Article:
Ovary histology


The internal female reproductive organs consist of the ovaries, uterine or fallopian tubes, uterus, and vagina.

The ovaries are almond-shaped structures that produce steroid hormones like estrogen and progesterone, as well as the female gametes or oocytes.

Each ovary is typically about 3 centimeters long, 1.5 centimeters wide, and 1 centimeter thick, with a thin outer capsule.

The capsule is made up of a thin layer of simple cuboidal epithelium that’s only one cell thick, and an underlying dense layer of connective tissue called the tunica albuginea.

The majority of the ovary consists of the cortex, which is the outer region where oocytes and ovarian follicles develop.

Ovarian follicles are the fluid-filled structures that each contain an oocyte.

This cortex of the ovary has highly cellular connective tissue in comparison to the inner region of ovaries called the medulla, which consists mostly of loose fibroelastic connective tissue with many large, tortuous blood vessels, lymphatic vessels, and nerve fibers.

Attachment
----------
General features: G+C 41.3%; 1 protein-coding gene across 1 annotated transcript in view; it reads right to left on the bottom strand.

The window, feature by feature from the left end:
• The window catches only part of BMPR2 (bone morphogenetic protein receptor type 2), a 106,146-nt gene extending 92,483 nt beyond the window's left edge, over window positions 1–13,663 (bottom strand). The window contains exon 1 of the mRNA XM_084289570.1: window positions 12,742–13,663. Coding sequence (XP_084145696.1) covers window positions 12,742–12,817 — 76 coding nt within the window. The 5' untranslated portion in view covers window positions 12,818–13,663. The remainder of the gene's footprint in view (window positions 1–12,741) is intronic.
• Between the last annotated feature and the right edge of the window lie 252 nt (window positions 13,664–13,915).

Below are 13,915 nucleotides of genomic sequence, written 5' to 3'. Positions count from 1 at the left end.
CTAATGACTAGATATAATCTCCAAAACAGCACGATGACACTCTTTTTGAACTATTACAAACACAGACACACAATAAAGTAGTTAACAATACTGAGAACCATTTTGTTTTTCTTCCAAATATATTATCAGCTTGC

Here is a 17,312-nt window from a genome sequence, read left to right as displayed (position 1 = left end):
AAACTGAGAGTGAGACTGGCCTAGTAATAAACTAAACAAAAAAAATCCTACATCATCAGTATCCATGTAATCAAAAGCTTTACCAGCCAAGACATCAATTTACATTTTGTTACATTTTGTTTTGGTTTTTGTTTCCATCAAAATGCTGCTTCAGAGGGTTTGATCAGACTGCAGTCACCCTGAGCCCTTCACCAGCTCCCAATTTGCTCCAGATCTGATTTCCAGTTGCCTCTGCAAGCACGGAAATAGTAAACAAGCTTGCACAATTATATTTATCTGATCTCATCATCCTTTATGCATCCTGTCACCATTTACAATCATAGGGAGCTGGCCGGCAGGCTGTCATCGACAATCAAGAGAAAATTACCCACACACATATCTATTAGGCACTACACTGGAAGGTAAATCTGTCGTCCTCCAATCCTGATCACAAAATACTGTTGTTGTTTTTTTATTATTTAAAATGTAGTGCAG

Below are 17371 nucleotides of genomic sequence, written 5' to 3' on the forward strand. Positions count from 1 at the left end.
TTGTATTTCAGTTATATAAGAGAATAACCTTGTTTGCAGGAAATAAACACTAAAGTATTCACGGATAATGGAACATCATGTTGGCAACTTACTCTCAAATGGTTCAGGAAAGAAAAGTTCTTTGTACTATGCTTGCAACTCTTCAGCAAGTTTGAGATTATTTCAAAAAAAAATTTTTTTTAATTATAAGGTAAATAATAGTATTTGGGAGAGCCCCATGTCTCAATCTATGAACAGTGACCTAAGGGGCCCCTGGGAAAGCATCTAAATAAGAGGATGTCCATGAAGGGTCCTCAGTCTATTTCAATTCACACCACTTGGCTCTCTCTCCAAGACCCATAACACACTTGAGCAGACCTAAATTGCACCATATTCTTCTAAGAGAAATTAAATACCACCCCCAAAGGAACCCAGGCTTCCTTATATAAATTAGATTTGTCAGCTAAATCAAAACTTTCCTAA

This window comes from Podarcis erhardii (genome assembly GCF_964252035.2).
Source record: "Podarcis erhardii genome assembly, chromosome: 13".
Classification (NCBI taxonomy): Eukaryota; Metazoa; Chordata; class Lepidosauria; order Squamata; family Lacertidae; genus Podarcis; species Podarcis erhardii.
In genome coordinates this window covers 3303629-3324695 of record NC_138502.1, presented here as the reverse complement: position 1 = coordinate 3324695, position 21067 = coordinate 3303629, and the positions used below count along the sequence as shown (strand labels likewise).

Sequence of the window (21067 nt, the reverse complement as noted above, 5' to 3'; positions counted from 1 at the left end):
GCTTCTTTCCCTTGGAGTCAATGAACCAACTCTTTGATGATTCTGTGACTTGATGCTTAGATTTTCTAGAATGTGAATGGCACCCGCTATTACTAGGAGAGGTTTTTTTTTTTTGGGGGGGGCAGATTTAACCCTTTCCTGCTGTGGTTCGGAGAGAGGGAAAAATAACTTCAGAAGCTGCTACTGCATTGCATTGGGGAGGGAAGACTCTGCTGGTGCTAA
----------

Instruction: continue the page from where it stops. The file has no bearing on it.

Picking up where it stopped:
Alright, let’s take a closer look at the cortex.

The primordial follicles are the follicles found in the outer cortex that develop during fetal life.

At this stage, they actually stop developing, which is called arrested development, and they stay this way until they’re needed for ovulation.

The primary oocyte is the large round cell that makes up the majority of each primordial follicle.

The primary oocytes have a prominent nucleus and a diameter that’s about 25 to 30 um.

The outermost layer of the primordial follicles is a single layer of flattened follicular cells, which are pregranulosa cells.

The zona pellucida is a very thin, pink or eosinophilic layer of glycoproteins that sits between the primary oocyte and the outer follicular cells.

When a primordial follicle continues developing, the next stage of follicular development is called the primary follicle.